Throughout his career in education, David Kelly never shied away from a challenge. While receiving an ALS diagnosis was not a challenge he ever expected to face, he continues to do whatever it takes to live his best life.
David joined the faculty at Pembroke Academy team in Pembroke, New Hampshire in 1984, teaching every core science discipline from biology to physics. As technology progressed, he also took on the role of “computer guy,” integrating online studies into the curriculum for the school. In 1996, David was approached by a student inquiring about robotics. Although he was unfamiliar with the subject, David jumped right in, quickly finding a grant which would allow the school to enter a robotics competition. What started as an extracurricular club twenty plus years ago has grown into a thriving school program where David’s students have had the opportunity to compete at national and international levels. David retired in 2017.
Recognized by his peers for his character and leadership qualities, David was inducted into the Pembroke Academy Wall of Fame in June of this year. During the induction ceremony, he delivered an inspiring speech answering the academy’s essential question, “How should I live my life?”. David is graciously allowing us to share his thoughts with the ALS community.
“How should I live my life?
This is the question I'm supposed to be helping you with. Sadly, I don't have an answer to this question, only you can answer this question for your life, but I do have five points which may help you.
Point one, be pleasant and kind. Some time ago, I came across a little trick that helped me with this. I want to share it with you. The trick is the use of six words. These words are, “Thank you for your kind words.”
Let's see how these work. Now, everyone here picture in your mind that you just got a new haircut. Someone comes up to you and says, "Wow, what a nice-looking haircut." Now, what you're not going to say is, "I not only got one hair cut, I got them all cut." Instead, you want to say, "Thank you for your kind words." How much more pleasant and kind is that? I truly hope that someone's going to say something nice to you in the next couple of days and you'll be able to use these words.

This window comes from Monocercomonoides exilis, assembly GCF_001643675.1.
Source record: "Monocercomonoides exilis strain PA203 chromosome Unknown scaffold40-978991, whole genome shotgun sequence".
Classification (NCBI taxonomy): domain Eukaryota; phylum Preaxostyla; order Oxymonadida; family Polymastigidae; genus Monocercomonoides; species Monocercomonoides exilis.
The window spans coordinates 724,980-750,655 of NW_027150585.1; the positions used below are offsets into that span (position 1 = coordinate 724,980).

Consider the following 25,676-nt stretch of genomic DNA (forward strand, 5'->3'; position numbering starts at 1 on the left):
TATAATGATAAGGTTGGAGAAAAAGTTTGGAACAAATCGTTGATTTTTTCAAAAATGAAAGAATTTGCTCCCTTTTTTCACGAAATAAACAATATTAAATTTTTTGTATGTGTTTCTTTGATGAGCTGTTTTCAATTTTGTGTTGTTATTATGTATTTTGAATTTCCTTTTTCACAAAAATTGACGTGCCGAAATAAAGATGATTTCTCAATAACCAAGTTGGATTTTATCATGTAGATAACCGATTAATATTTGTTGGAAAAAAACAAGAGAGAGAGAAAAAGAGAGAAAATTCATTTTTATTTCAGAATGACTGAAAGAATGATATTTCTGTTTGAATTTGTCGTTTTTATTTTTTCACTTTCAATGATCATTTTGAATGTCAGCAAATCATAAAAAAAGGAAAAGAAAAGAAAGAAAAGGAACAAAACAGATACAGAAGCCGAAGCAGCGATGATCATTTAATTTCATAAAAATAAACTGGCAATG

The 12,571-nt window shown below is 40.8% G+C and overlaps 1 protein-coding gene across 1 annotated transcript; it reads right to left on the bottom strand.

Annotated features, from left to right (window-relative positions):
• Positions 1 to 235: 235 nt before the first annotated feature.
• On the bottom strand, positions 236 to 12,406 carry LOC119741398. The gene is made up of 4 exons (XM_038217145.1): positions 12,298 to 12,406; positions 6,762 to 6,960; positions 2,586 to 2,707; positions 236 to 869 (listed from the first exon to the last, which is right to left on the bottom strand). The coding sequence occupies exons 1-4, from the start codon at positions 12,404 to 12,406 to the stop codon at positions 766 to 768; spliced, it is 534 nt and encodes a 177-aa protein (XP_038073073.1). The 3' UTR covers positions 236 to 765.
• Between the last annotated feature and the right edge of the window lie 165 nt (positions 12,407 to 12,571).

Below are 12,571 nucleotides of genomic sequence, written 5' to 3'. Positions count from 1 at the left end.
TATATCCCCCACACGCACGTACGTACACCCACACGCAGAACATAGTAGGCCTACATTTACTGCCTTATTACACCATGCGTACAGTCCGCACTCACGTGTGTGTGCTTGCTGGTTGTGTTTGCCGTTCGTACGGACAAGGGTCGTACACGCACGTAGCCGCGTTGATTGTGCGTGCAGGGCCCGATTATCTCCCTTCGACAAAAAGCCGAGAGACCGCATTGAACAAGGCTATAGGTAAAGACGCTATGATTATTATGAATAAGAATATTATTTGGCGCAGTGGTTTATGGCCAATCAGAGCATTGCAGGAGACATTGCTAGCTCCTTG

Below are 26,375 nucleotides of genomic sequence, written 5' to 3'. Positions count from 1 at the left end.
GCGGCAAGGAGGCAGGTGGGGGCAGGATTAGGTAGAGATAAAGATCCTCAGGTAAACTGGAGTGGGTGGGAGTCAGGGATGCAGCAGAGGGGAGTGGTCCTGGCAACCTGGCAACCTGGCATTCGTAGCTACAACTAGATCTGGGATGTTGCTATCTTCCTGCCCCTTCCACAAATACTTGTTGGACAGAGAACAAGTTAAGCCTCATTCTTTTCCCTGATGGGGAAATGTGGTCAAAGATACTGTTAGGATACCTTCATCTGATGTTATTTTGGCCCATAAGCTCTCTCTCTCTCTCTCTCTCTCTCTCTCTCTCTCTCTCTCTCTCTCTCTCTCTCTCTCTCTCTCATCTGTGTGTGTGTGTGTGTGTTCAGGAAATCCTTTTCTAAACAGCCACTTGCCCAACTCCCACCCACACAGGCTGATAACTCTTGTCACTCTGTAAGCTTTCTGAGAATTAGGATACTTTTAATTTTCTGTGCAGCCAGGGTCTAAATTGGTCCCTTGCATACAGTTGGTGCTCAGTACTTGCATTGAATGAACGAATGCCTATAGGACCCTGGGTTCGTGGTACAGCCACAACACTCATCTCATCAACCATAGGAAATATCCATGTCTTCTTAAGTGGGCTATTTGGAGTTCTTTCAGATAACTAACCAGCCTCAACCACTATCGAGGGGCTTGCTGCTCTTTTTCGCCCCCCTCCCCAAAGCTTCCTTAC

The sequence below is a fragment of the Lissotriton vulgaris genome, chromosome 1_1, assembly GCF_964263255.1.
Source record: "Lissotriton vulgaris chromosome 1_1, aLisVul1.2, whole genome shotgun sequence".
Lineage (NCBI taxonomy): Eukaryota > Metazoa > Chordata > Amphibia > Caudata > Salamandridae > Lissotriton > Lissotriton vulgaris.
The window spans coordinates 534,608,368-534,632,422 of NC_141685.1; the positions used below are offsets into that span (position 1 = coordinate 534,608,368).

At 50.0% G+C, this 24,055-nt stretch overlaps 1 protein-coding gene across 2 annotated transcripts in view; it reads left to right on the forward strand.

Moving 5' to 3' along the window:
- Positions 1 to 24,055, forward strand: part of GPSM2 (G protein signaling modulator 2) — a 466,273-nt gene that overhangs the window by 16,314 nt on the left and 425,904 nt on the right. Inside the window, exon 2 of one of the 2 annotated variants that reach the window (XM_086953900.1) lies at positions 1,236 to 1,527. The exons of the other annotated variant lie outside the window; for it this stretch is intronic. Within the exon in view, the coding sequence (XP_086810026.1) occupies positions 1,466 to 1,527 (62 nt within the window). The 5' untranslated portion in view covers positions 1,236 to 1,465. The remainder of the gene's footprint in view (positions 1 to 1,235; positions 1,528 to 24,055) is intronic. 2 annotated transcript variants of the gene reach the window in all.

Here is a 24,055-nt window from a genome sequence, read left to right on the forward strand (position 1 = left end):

Point two, attitude. Okay, with this point, I'm going to ask you to use your inner voice. Tell your inner voice right now to say, "Tonight I'm going to have a great night." Now, you may have failed miserably at this, and trust me, since developing ALS, I certainly failed at having a positive attitude many times. But start each day with a positive attitude. If anything goes bad and you fail, try again. Failure and making mistakes is one of the best ways to learn, however, you cannot give up. You have to try again. You can learn to have a good attitude. Life is far too short to go through it spending most of your time with a bad attitude.
Point three. Any of the students that had me as a teacher know I firmly believe in learning through doing. So, for point three, everyone is going to help me by participating. No, I'm not going to make you build a robot, although that would be cool. I'm going to count to three, and after the three count, everyone is going to raise their hand up above their head and then put them back down. Again, I'm going to give you a three count and you're going to raise your hand above your head and then put them back down. Ready? One, two, three.
You may have guessed it, point three is moving, whether you call it exercise, playing, or in my case, they call it physical therapy. Moving is going to make you feel good. It really doesn't matter what kind of movement you do, just as long as you're moving. This helps your body make a connection with your mind and just makes life more enjoyable.
Point four. This is another set of words for you, you need to use frequently. These are: who, why, what, when, where and how. These six words will help you develop a lifelong love of learning. Be creative and curious and love the learning of new things because it really does make life worthwhile.
Point five, family. Now, let me define family for you. A person is a member of your family if they have your back, they stick with you through good times and the bad times, they accept you for who you are and they do things for you without expecting anything in return. In case you haven't figured this out, this is called unconditional love. I never realized until I developed ALS what a large and wonderful family I have.
For our last audience participation, I'm going to count to three, and after the three count, you're going to be silent for 30 seconds. During these 30 seconds of silence, I want to think about and be thankful for the people in your family. Are you ready? 1, 2, 3. To the staff, faculty, administration, to graduates and your family, in the next couple of days, give the members of your family a big hug. They truly are what makes life worth living.
Well, that finishes up my five points to help you answer the question, “how should I live my life?”, but I do have homework for you. Sometime in the next week, go on YouTube and search for “Be Humble and Kind”. It's a Tim McGraw song. The words of this song will fill in any of the things that I may have missed. I want to give a big shout out to Robbie Shaw who represented Pembroke Academy Robotics Team 134 at the VEX World Championship this year. This makes the 22nd PA team to compete in the world championship in the past nine years. I also want to thank the Pembroke Academy community for this wonderful honor of being inducted into the Pembroke Academy Wall of Fame. This is all I have here now. Be safe, be happy and be healthy.”
Special thanks to The Kelly family and the team at The ALS Association Northern New England Chapter for allowing us to share David’s inspiring story. To read more about people impacted by ALS, follow our blog: als.org/blog